Human respiratory syncytial virus (HRSV) is a major cause of acute lower respiratory tract infections in infants and children worldwide. We performed molecular analysis of HRSV among infants and children with clinical diagnosis of severe pneumonia in four study sites in the Philippines, including Biliran, Leyte, Palawan, and Metro Manila from June 2012 to July 2013. Nasopharyngeal swabs were collected and screened for HRSV using real-time polymerase chain reaction (PCR). Positive samples were tested by conventional PCR and sequenced for the second hypervariable region (2nd HVR) of the G gene. Among a total of 1,505 samples, 423 samples were positive for HRSV (28.1%), of which 305 (72.1%) and 118 (27.9%) were identified as HRSV-A and HRSV-B, respectively. Two genotypes of HRSV-A, NA1 and ON1, were identified during the study period. The novel ON1 genotype with a 72-nucleotide duplication in 2nd HVR of the G gene increased rapidly and finally became the predominant genotype in 2013 with an evolutionary rate higher than the NA1 genotype. Moreover, in the ON1 genotype, we found positive selection at amino acid position 274 (p<0.05) and massive O- and N-glycosylation in the 2nd HVR of the G gene. Among HRSV-B, BA9 was the predominant genotype circulating in the Philippines. However, two sporadic cases of GB2 genotype were found, which might share a common ancestor with other Asian strains. These findings suggest that HRSV is an important cause of severe acute respiratory infection among children in the Philippines and revealed the emergence and subsequent predominance of the ON1 genotype and the sporadic detection of the GB2 genotype. Both genotypes were detected for the first time in the Philippines.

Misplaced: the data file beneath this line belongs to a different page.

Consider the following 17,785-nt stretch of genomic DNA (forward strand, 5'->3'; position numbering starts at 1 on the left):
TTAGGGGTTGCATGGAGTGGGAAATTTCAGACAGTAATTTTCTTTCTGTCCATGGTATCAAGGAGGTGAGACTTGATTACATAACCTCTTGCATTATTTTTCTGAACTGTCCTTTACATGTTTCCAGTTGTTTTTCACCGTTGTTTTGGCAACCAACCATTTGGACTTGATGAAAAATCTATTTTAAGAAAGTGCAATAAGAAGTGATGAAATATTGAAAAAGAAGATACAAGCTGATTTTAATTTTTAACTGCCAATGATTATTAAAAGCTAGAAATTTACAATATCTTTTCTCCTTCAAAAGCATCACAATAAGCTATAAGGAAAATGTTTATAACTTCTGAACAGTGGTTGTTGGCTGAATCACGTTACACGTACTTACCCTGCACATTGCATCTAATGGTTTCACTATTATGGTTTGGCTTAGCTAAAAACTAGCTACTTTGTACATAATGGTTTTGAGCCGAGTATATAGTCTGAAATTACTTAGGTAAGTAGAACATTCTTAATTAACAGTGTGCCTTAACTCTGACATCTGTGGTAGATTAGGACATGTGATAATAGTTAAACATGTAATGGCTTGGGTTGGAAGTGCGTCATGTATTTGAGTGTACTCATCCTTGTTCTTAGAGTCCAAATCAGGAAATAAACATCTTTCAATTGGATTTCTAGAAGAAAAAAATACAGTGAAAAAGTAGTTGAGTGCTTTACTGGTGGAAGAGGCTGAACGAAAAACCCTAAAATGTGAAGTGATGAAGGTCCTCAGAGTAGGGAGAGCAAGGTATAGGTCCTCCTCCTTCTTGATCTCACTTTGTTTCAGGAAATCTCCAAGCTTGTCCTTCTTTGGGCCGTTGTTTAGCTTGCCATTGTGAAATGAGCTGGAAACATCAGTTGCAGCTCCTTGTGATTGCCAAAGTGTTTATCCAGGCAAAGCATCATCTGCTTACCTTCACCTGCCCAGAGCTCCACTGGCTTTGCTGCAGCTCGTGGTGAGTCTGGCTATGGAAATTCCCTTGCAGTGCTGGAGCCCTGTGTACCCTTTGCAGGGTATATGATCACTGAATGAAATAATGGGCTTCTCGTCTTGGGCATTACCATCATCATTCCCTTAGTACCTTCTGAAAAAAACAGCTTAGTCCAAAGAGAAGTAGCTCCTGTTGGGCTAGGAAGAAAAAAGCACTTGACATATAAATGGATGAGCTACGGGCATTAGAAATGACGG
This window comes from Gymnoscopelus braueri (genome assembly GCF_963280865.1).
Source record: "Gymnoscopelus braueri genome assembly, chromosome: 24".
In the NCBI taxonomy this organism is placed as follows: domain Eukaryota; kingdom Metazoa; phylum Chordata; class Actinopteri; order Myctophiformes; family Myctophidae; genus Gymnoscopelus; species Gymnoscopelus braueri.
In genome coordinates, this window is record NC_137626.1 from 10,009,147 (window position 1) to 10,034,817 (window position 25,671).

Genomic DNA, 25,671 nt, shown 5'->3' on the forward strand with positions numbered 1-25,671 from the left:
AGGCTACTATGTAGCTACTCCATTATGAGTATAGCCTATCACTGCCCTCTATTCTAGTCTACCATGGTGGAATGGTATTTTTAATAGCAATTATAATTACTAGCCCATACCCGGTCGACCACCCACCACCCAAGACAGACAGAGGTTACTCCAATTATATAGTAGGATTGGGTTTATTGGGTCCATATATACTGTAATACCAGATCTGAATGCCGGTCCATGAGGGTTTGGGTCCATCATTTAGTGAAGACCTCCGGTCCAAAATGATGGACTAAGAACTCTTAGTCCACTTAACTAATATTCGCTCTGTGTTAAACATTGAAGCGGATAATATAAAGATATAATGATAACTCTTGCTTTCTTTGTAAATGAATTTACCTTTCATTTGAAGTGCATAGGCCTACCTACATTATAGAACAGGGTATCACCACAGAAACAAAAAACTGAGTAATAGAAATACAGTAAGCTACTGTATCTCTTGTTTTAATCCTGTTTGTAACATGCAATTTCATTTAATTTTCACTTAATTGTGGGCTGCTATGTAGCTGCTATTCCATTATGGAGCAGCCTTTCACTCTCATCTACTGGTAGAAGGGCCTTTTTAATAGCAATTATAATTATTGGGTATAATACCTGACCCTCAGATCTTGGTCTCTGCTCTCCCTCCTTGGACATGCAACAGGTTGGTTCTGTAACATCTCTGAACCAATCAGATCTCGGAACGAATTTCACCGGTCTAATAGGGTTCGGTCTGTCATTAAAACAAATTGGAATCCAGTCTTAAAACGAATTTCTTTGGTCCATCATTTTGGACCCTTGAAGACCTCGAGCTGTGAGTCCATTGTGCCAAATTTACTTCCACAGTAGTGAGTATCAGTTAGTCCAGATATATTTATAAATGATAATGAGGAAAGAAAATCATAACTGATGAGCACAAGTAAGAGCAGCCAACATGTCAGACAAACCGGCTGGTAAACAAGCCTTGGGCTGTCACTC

No MeSH data available.